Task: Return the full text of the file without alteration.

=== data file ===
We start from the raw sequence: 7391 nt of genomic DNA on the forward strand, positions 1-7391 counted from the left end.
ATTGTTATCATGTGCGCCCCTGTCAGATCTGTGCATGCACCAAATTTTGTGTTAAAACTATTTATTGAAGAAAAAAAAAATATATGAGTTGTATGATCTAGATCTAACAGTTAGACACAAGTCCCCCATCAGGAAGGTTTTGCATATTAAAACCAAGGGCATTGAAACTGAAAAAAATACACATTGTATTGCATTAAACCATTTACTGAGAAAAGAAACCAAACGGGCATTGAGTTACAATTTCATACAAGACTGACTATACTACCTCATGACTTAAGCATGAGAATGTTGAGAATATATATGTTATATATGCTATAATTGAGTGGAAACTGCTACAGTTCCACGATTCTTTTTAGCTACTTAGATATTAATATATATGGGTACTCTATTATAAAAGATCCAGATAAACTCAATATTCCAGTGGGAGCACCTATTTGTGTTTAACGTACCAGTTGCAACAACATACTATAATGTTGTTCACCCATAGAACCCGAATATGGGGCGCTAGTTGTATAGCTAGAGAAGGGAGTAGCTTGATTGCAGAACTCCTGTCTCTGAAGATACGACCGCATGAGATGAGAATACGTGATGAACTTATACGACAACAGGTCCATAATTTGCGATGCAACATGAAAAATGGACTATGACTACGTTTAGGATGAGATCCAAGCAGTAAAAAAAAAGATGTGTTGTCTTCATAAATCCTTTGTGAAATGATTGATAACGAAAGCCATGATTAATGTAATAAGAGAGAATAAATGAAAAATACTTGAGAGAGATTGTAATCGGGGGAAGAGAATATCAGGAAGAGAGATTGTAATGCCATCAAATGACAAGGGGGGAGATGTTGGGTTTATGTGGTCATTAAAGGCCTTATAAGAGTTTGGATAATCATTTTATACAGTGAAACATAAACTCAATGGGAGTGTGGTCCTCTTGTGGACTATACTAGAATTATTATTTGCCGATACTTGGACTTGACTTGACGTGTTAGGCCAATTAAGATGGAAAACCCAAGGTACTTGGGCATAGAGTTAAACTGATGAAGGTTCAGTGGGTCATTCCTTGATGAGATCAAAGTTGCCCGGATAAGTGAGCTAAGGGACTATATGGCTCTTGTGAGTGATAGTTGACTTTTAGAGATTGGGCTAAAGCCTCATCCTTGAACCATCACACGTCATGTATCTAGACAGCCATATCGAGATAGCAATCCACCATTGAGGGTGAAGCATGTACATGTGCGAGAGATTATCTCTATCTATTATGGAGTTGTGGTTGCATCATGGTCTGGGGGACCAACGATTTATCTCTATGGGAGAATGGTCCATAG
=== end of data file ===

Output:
We start from the raw sequence: 7391 nt of genomic DNA on the forward strand, positions 1-7391 counted from the left end.
ATTGTTATCATGTGCGCCCCTGTCAGATCTGTGCATGCACCAAATTTTGTGTTAAAACTATTTATTGAAGAAAAAAAAAATATATGAGTTGTATGATCTAGATCTAACAGTTAGACACAAGTCCCCCATCAGGAAGGTTTTGCATATTAAAACCAAGGGCATTGAAACTGAAAAAAATACACATTGTATTGCATTAAACCATTTACTGAGAAAAGAAACCAAACGGGCATTGAGTTACAATTTCATACAAGACTGACTATACTACCTCATGACTTAAGCATGAGAATGTTGAGAATATATATGTTATATATGCTATAATTGAGTGGAAACTGCTACAGTTCCACGATTCTTTTTAGCTACTTAGATATTAATATATATGGGTACTCTATTATAAAAGATCCAGATAAACTCAATATTCCAGTGGGAGCACCTATTTGTGTTTAACGTACCAGTTGCAACAACATACTATAATGTTGTTCACCCATAGAACCCGAATATGGGGCGCTAGTTGTATAGCTAGAGAAGGGAGTAGCTTGATTGCAGAACTCCTGTCTCTGAAGATACGACCGCATGAGATGAGAATACGTGATGAACTTATACGACAACAGGTCCATAATTTGCGATGCAACATGAAAAATGGACTATGACTACGTTTAGGATGAGATCCAAGCAGTAAAAAAAAAGATGTGTTGTCTTCATAAATCCTTTGTGAAATGATTGATAACGAAAGCCATGATTAATGTAATAAGAGAGAATAAATGAAAAATACTTGAGAGAGATTGTAATCGGGGGAAGAGAATATCAGGAAGAGAGATTGTAATGCCATCAAATGACAAGGGGGGAGATGTTGGGTTTATGTGGTCATTAAAGGCCTTATAAGAGTTTGGATAATCATTTTATACAGTGAAACATAAACTCAATGGGAGTGTGGTCCTCTTGTGGACTATACTAGAATTATTATTTGCCGATACTTGGACTTGACTTGACGTGTTAGGCCAATTAAGATGGAAAACCCAAGGTACTTGGGCATAGAGTTAAACTGATGAAGGTTCAGTGGGTCATTCCTTGATGAGATCAAAGTTGCCCGGATAAGTGAGCTAAGGGACTATATGGCTCTTGTGAGTGATAGTTGACTTTTAGAGATTGGGCTAAAGCCTCATCCTTGAACCATCACACGTCATGTATCTAGACAGCCATATCGAGATAGCAATCCACCATTGAGGGTGAAGCATGTACATGTGCGAGAGATTATCTCTATCTATTATGGAGTTGTGGTTGCATCATGGTCTGGGGGACCAACGATTTATCTCTATGGGAGAATGGTCCATAG